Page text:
Prosecutors yesterday sought to detain Mckinney Tsai (蔡友才) and Wang Chi-pang (王起梆), two former top executives at Mega Financial Holding Co (兆豐金控), after they accused both men of financial irregularities, breach of trust, forgery and other related offenses.
Tsai and Wang had been evasive and had attempted to shirk their responsibility on allegations of questionable loans of up to NT$20 billion (US$638 million) to Chien Chi Asset Management Co (鑒機資產管理) earlier this year, officials at the Taipei District Prosecutors’ Office said.
Tsai was chairman of both Mega Financial and of its flagship banking unit, Mega International Commercial Bank (兆豐銀行), and Wang was a former chief secretary of Mega Financial and an aide to Tsai.
Photo: Hsieh Chun-lin, Taipei Times
After resigning from Mega Financial in March, Tsai joined Chien Chi Asset Management, owned by Ruentex Group (潤泰集團) chairman Samuel Yin (尹衍樑).
Tsai and Wang have been accused of violating of the Securities and Exchange Act (證券交易法) and the Banking Act (銀行法).
Prosecutors found that within a month of Tsai becoming chairman of Mega Financial, Chien Chi Asset Management’s assets increased from NT$8 billion to NT$20 billion due to questionable loans from Mega Bank.
Prosecutors said they received conflicting accounts from Tsai and Wang, and that they suspected that the pair had forged documents to obtain the loans.
They said both men tried to shift responsibility onto the other when questioned about the transactions.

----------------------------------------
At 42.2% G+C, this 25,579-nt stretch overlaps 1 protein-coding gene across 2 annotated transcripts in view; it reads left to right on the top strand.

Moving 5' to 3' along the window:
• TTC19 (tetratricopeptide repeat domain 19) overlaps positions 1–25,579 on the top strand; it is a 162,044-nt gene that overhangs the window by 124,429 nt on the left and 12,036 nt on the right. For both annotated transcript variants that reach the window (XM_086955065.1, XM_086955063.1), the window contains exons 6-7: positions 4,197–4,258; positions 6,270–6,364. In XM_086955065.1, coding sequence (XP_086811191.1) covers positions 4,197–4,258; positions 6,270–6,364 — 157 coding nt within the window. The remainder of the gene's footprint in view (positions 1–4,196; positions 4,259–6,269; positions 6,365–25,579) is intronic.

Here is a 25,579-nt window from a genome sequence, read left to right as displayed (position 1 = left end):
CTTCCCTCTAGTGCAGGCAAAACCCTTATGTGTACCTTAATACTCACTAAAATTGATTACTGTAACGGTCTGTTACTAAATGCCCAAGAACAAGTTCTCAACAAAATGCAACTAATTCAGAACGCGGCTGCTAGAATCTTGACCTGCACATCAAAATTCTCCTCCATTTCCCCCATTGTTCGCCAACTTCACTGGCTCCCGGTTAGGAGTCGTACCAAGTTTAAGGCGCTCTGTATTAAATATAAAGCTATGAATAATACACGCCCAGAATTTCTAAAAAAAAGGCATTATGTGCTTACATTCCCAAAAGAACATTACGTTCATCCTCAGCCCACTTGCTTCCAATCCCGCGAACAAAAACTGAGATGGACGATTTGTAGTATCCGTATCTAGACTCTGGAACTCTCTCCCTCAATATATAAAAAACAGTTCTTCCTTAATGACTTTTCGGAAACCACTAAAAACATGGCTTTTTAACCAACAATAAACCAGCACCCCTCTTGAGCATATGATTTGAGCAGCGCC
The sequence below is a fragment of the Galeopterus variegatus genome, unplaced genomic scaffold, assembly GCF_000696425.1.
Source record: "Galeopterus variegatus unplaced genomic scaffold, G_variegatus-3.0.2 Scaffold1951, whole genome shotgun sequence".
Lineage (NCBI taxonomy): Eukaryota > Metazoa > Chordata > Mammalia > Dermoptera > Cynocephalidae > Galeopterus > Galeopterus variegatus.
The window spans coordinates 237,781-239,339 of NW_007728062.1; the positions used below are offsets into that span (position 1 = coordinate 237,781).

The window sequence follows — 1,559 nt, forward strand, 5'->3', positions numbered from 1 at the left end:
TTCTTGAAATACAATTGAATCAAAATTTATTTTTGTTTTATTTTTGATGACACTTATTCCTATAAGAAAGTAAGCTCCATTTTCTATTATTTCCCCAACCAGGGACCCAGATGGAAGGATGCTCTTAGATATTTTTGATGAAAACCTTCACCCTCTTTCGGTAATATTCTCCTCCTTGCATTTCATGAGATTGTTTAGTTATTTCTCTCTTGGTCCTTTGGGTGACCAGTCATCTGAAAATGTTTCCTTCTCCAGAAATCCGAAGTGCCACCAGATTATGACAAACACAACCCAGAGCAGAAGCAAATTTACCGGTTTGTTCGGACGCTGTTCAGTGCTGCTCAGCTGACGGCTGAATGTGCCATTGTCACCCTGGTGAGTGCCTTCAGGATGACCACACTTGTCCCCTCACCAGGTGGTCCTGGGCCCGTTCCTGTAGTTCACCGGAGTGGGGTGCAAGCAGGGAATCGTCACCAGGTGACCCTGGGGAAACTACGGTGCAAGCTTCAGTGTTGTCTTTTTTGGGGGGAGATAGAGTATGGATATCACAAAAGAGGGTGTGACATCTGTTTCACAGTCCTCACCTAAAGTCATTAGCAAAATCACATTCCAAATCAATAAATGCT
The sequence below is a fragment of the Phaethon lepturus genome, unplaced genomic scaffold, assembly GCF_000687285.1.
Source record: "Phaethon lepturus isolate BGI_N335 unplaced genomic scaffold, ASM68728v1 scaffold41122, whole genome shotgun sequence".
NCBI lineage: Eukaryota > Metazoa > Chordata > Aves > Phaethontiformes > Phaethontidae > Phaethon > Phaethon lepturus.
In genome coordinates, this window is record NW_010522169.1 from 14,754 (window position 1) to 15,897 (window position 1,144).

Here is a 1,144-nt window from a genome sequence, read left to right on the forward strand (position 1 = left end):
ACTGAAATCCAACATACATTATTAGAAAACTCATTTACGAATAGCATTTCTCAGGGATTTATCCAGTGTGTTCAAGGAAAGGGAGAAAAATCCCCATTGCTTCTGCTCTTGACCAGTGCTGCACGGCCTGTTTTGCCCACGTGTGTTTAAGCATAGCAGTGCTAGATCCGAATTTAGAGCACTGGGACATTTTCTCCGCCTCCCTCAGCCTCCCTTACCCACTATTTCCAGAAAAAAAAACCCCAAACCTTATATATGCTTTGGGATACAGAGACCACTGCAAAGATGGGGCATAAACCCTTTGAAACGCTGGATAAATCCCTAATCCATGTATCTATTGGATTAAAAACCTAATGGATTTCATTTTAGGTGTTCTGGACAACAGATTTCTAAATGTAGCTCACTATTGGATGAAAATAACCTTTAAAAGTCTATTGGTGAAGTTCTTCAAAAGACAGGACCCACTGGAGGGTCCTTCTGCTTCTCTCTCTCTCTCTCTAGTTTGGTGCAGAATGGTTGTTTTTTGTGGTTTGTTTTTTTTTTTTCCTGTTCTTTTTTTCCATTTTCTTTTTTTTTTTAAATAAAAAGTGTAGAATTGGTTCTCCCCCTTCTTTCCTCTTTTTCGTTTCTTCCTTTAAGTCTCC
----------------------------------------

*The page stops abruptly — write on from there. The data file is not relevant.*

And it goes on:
Tsai and Wang had already been listed as defendants in a money-laundering case related to Mega Bank’s New York branch.
Citing Tsai and Wang’s alleged involvement in financial irregularities, possible tampering with evidence, the likelihood of their collusion and the possibility they could flee the nation, prosecutors applied to have the two men detained incommunicado during an ongoing investigation into the case.
The bail hearing was still ongoing as of press time last night.
Tsai looked glum and did not respond to reporters’ questions when he arrived at the Taipei District Prosecutors’ Office for questioning on Monday night.
The office and the Criminal Investigation Bureau conducted raids at Chien Chi Asset Management and other locations on Monday, where they gathered documents and financial records, before summoning 18 people for questioning.
Aside from Tsai and Wang, those summoned for questioning included Yin and former Chien Chi Asset Management chairman Steve Hsieh (謝泓源).
Yin told reporters: “I am innocent,” and: “Based on all the facts, I have confidence,” when he was released by prosecutors yesterday morning following questioning.
Previously, prosecutors had carried out three rounds of raids at various locations and had summoned Tsai four times in the past two months as they investigated allegations of money laundering and financial irregularities at Mega Bank.
The Financial Supervisory Commission had been instructed by the government to conduct a probe into violations of the money-laundering rules by Mega Bank’s New York branch that incurred a US$180 million fine from the New York State Department of Financial Services in August.